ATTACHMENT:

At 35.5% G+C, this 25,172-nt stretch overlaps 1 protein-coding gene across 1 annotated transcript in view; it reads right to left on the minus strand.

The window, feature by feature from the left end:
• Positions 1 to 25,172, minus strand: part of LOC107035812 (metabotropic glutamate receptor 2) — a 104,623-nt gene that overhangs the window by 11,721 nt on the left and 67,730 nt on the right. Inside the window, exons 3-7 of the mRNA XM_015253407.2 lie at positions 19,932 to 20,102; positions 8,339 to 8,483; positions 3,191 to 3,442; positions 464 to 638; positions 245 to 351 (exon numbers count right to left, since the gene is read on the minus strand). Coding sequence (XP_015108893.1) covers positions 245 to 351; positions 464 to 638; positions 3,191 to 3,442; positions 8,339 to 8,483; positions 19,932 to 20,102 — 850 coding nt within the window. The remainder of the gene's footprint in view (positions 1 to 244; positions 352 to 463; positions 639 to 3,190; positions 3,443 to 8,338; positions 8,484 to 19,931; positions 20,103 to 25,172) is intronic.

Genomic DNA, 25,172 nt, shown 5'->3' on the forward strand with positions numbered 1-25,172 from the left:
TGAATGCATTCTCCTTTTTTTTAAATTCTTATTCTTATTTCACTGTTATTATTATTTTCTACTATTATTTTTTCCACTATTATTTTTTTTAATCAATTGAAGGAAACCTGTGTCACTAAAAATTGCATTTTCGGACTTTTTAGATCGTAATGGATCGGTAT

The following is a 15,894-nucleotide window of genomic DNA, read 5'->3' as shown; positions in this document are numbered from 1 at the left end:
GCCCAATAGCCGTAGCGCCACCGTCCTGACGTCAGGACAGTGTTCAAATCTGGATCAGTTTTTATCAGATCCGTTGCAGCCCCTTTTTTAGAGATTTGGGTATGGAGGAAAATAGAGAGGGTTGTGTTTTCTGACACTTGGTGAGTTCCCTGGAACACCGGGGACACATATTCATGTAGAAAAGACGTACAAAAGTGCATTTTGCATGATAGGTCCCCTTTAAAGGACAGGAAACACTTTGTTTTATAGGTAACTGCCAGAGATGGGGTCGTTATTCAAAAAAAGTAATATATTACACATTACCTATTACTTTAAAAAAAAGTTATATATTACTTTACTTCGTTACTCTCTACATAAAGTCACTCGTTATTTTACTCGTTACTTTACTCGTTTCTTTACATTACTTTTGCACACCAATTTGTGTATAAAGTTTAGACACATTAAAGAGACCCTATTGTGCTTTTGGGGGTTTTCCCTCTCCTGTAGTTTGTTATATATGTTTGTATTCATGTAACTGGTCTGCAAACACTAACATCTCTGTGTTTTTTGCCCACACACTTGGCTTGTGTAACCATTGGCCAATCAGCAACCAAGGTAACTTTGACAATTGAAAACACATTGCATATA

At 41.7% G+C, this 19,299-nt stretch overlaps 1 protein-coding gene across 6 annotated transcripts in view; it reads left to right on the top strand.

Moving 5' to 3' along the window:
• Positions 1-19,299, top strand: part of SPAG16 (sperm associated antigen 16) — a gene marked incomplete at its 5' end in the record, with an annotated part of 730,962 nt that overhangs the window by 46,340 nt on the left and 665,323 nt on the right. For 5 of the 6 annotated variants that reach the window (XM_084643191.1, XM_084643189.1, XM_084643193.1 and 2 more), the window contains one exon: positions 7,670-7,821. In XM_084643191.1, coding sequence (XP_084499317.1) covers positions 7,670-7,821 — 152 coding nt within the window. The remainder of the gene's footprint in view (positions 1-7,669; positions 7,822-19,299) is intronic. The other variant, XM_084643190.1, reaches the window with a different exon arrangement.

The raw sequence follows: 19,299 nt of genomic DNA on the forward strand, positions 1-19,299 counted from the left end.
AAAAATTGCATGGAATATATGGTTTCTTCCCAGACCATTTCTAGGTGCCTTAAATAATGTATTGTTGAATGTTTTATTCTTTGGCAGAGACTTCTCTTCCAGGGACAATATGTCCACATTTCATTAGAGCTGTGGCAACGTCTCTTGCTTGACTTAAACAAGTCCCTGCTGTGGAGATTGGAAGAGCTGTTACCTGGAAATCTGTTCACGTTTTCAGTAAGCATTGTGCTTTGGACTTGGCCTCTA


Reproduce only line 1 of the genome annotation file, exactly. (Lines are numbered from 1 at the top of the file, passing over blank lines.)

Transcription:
At 35.5% G+C, this 25,172-nt stretch overlaps 1 protein-coding gene across 1 annotated transcript in view; it reads right to left on the minus strand.